My family’s beach house was struck by lightning.
It happened on Black Friday, when an unexpected thunderstorm materialized.
Fortunately, no one was home or injured, but the house was shocked — to say the least. The lightning bolt struck the roof and its electrical force traveled throughout our three-story family home, causing problems from top to bottom, inside and out. A hole was blown through the roof, siding flew off the exterior, the interior walls exploded open in some places, and anything that was plugged in was fried.
My parents’ homeowners insurance covered most of the necessary repairs and replacements. While in the remodeling mindset, they decided to do a few additional upgrades. Since the walls were already open, they added split air conditioning units for backup cooling. The flooring needed to be replaced due to water and debris damage, so they upgraded from linoleum to tile in the kitchen and bathrooms and replaced carpeting in the bedrooms. The kitchen cabinets also needed to be replaced, as well as the Corian countertops, which were swapped out for granite.
For many homeowners, it doesn’t take a disaster to remodel or build new — but it did for my family, and for the Lewis family, too, whose beach house we feature in this issue. The house that was on this property was lost to a fire, so the Lewis’ started over, building a new beach house on the property that’s been in their family for generations. Architect Geoffrey Lewis designed the house for his sister. Relying on his personal experience at the family property and his professional knowledge as an architect, he designed a beach house that will withstand the elements and also take best advantage of the natural light, sea breezes and spectacular views.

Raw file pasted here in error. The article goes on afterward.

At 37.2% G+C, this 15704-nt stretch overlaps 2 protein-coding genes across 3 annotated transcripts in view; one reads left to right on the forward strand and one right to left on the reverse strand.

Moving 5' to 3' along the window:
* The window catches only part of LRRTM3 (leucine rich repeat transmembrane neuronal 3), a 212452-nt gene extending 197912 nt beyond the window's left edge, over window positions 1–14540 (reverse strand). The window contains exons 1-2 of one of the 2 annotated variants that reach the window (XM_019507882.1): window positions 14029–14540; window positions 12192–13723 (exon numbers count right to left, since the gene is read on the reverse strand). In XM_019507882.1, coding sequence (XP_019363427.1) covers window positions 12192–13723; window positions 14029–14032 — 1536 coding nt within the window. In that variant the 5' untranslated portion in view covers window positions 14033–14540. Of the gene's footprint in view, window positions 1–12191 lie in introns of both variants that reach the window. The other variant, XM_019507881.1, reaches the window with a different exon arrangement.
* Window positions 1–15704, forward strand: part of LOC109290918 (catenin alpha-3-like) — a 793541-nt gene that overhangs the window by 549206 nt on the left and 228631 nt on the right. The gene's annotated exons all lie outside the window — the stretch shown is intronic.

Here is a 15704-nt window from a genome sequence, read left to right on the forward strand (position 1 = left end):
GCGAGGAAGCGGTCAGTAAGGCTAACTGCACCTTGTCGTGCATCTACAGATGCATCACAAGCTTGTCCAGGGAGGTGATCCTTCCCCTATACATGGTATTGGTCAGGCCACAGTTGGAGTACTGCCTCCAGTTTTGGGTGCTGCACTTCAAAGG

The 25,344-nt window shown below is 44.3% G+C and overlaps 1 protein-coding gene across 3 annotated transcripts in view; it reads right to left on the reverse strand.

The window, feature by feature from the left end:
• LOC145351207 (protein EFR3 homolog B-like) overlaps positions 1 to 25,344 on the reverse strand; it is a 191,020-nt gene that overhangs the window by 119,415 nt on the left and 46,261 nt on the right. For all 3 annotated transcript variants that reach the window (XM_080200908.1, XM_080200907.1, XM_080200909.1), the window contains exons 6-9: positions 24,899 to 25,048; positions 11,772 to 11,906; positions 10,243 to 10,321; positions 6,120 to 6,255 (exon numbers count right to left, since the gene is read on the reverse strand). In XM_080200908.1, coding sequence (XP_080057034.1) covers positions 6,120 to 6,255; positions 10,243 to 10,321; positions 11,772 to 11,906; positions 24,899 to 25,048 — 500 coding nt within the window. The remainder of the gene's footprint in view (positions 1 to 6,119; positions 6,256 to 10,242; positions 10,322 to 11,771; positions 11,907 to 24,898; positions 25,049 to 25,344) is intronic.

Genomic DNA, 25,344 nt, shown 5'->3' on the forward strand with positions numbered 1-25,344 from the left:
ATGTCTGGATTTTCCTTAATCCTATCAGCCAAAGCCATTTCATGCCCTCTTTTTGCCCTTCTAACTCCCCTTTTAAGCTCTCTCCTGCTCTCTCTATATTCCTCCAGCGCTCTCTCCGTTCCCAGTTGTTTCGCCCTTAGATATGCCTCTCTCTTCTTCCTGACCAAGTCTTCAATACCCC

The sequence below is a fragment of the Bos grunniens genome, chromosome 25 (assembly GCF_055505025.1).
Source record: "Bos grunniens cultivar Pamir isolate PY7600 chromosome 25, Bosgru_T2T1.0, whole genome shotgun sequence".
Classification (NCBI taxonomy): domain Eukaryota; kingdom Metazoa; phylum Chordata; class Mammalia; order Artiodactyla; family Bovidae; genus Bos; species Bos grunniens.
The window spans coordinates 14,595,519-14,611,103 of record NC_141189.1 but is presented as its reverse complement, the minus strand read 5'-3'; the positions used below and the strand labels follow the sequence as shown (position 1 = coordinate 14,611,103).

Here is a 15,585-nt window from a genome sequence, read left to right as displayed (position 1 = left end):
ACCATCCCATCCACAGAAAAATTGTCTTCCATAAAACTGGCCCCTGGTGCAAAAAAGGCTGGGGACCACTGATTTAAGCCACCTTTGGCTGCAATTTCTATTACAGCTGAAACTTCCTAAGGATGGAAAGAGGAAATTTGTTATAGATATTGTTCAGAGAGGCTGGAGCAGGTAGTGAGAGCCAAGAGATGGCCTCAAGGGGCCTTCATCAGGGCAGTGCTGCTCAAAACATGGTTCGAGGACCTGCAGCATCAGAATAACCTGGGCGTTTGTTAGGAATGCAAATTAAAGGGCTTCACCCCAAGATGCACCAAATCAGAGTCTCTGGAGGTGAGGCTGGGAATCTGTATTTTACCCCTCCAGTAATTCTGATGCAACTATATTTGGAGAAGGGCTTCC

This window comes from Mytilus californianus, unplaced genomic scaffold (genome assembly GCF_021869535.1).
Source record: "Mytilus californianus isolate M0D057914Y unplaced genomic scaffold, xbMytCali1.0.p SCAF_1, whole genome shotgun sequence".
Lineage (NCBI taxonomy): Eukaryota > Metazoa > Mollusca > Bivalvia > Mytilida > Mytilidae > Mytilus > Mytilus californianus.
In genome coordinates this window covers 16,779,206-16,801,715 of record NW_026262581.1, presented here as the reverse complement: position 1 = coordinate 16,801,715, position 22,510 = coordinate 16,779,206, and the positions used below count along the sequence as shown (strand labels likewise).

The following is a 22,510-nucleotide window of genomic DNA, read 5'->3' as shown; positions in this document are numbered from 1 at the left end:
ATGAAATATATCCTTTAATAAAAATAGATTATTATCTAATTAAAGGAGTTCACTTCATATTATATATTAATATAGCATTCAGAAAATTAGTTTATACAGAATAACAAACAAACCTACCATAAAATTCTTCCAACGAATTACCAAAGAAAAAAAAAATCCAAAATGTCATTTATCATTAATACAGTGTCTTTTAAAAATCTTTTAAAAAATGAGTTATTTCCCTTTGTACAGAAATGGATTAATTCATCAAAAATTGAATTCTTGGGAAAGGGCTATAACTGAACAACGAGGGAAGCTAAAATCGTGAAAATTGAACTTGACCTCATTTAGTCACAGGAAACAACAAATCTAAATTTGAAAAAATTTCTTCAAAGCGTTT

Whether you are planning to remodel or are forced into it by disaster, remember that when the work is done, you’ll have a beautiful, safe home to enjoy that’s designed and built just the way you want it. I hope this issue brings the inspiration you need to make your family home last for generations, too.
Stephanie Silverstein, Editor